Thursday, July 24, 2014

The Payment Services Industry’s Pathetic Response to Criminal Attacks

Recently we have heard of some great successes with international arrests of alleged perpetrators of criminal attacks on our retail payment systems (See  for example). While coordinated arrests and prosecutions are a minimum response, it is not sufficient to protect an industry bleeding Regulation E payouts.

The Payment Card Industry (PCI) data security standard (DSS) 
( while presenting quaint methods to protect  small businesses from hack attacks does not go far enough to protect payer data interception from the point of sale in the retail lane to an acquiring node or point of presence. Retailers deploy payment system equipment known to have vulnerabilities to unsophisticated attacks within this hazardous real estate and all the standard requires is to make sure payment equipment operates behind firewalls and owners catalog their software running on this equipment. The DSS does have other requirements, and in some cases mandates independent inspections, but it does not catalog the type of common attacks against the origination of payment data and makes no suggestions for defense of the type of attacks used against specific payment environments.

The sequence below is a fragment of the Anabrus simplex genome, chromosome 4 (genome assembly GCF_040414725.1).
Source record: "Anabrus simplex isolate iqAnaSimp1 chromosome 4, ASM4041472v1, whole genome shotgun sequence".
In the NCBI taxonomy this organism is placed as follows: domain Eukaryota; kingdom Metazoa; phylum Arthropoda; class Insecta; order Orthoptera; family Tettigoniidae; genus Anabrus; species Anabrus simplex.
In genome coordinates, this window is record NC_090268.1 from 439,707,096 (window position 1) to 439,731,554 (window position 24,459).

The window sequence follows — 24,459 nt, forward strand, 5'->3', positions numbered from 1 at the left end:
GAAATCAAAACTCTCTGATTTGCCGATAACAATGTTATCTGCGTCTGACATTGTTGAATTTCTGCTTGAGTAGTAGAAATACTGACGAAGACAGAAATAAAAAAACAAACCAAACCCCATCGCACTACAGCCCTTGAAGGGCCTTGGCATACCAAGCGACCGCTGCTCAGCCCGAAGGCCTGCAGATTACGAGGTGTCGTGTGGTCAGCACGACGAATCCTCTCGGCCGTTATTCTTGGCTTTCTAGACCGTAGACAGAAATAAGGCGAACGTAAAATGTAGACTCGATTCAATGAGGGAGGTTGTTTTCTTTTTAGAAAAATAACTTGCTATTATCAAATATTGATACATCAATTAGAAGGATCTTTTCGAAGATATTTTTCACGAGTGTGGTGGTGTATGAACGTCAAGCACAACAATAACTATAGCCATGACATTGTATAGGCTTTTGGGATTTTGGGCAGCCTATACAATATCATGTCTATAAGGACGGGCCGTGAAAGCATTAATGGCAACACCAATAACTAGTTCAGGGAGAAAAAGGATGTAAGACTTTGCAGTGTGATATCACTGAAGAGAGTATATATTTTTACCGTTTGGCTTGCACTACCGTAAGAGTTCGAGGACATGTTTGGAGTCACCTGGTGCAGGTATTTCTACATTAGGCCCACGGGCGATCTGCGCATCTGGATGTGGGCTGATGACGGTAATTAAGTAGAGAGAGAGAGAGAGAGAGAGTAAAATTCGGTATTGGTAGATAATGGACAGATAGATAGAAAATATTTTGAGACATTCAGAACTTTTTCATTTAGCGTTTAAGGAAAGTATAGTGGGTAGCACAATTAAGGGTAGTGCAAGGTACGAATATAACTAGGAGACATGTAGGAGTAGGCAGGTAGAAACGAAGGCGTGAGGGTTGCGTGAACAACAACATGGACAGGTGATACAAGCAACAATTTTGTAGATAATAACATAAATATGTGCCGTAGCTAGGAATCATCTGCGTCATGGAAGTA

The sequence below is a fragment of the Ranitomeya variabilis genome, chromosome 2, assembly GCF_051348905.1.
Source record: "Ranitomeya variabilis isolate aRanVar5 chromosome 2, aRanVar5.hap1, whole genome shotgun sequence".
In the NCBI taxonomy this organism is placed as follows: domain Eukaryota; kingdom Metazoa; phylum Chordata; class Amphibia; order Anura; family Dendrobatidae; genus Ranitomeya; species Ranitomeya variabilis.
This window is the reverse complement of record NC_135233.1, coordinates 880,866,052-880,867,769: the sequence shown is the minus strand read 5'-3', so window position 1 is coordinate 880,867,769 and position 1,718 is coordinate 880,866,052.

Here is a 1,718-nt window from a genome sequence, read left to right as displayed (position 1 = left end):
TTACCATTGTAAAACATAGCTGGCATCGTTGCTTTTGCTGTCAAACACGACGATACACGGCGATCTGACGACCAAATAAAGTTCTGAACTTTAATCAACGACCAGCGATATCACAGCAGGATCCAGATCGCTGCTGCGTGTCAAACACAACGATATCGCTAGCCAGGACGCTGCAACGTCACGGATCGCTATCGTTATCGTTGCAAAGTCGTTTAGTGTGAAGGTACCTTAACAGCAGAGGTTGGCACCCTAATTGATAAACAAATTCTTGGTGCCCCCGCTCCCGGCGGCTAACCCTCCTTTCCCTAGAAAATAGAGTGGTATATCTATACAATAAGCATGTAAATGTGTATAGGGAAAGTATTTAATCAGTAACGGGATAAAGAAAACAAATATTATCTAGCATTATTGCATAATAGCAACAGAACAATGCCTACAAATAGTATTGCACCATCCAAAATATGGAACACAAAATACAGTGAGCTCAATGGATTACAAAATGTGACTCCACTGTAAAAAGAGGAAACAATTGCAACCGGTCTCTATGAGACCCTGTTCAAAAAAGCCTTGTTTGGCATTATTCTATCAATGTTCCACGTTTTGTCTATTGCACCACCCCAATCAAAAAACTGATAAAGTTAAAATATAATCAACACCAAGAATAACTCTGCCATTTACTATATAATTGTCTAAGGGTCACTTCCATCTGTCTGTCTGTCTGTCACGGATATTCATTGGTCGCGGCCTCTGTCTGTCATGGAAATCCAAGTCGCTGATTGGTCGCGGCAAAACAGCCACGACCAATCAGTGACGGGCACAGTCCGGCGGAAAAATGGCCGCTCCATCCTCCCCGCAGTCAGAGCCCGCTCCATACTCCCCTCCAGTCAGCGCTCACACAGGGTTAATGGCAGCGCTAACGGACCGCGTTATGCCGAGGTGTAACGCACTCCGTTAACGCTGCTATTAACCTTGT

I recently wrote about two methods for detecting attacks in retail payment settings that use the relatively static memory environment of some equipment or that recognize increased changes in response time within the attack zone.  There are thousands of other approaches to detect an attacker presence, and yet the DSS remains mute on the topic. When I watch the airline industry respond to accidents or criminal attacks, I wonder why the payment industry does not attempt to prevent harm equally as well. Yet we plan to spend billions of dollars implanting EMV, which addresses less than half the type of attacks the payment industry experiences. What are we, nuts!

Next Blog: The three stooges

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